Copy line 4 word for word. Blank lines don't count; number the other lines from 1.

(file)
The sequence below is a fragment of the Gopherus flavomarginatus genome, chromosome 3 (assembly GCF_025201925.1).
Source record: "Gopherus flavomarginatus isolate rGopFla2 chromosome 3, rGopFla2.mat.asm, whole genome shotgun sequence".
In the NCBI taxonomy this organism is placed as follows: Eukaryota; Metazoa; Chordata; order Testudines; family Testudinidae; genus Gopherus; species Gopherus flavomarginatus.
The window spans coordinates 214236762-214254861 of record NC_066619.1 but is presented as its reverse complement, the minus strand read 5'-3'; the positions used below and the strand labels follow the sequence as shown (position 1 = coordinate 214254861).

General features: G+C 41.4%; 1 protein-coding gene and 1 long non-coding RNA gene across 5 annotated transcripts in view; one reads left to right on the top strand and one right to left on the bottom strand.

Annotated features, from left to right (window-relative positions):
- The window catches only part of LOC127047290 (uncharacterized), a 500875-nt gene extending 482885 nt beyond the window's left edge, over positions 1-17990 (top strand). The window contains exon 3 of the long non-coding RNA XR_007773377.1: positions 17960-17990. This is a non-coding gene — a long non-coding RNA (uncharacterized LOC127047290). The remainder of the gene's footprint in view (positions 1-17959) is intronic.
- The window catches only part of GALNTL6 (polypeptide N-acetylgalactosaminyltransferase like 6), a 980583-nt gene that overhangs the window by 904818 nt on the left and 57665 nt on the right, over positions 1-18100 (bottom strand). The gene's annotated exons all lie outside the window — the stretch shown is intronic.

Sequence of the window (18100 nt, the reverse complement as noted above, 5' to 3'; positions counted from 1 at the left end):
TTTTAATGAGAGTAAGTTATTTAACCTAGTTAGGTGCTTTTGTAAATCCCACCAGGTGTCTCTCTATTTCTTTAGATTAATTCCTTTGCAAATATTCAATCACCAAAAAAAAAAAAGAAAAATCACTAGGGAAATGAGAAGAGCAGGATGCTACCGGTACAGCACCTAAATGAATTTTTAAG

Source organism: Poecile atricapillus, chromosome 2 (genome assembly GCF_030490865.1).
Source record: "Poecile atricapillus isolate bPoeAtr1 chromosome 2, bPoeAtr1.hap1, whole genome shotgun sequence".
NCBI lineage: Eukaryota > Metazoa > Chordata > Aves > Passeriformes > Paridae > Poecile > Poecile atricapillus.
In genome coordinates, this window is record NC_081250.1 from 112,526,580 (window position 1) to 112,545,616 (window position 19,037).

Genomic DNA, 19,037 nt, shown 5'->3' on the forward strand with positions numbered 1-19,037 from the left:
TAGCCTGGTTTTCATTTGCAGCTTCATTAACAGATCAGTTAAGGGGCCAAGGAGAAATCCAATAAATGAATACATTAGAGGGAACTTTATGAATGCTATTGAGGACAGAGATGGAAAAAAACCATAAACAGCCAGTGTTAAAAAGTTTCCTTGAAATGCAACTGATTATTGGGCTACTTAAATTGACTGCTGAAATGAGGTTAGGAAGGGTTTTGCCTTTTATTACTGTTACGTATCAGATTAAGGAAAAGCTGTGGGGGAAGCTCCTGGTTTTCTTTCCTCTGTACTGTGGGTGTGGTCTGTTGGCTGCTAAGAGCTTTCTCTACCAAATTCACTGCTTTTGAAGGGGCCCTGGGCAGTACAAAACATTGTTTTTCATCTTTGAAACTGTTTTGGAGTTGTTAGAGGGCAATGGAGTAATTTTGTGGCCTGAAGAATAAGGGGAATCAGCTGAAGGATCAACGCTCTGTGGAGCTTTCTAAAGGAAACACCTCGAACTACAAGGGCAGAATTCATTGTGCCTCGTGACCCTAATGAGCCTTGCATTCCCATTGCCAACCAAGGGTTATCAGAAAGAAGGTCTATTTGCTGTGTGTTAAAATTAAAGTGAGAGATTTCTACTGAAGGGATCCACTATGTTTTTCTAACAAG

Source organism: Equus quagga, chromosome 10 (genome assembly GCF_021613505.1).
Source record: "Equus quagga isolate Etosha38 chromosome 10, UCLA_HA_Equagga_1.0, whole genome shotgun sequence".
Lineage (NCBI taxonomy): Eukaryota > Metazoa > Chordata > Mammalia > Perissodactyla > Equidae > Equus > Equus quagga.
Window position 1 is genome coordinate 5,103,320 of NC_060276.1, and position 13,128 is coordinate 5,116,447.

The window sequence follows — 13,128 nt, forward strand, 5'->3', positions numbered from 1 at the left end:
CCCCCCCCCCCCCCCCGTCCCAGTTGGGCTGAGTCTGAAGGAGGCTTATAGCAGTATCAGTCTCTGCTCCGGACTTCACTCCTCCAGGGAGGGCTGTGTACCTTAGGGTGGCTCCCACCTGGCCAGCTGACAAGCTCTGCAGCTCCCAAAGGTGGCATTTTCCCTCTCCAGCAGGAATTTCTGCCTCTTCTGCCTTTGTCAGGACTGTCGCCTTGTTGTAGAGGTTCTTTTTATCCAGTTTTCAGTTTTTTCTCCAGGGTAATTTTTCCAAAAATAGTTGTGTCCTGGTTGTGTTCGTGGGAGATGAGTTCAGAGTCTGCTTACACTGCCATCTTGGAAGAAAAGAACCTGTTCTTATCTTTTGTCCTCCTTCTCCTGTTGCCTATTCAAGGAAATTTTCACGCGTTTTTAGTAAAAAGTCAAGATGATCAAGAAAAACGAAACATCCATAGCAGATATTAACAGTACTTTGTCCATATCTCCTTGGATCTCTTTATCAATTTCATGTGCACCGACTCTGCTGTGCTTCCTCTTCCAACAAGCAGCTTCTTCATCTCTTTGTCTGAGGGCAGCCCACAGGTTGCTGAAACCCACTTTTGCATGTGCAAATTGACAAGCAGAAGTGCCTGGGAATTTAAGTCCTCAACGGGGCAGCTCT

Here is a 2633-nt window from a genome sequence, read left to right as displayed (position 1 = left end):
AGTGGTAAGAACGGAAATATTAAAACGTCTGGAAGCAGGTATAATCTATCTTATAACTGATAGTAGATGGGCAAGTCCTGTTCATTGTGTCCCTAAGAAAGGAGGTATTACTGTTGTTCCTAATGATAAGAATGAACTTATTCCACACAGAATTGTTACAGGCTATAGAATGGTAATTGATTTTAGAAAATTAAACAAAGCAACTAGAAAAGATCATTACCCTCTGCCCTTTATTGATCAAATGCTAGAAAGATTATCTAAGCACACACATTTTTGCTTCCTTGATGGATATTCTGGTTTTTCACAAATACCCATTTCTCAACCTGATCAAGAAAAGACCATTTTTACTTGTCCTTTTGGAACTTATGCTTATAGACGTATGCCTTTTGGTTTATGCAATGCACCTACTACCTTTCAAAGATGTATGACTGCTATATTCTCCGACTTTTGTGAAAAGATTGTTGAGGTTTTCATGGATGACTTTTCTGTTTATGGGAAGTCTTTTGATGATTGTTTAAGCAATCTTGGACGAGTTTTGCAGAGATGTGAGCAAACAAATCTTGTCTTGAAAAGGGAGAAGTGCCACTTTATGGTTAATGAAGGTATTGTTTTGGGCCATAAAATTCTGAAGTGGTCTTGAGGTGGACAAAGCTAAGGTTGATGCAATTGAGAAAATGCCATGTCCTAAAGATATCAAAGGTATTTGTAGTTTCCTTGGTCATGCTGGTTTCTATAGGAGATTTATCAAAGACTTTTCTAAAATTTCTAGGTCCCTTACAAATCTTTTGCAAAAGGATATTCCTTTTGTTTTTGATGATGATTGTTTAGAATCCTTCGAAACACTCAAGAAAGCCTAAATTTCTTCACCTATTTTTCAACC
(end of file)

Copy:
The window spans coordinates 214236762-214254861 of record NC_066619.1 but is presented as its reverse complement, the minus strand read 5'-3'; the positions used below and the strand labels follow the sequence as shown (position 1 = coordinate 214254861).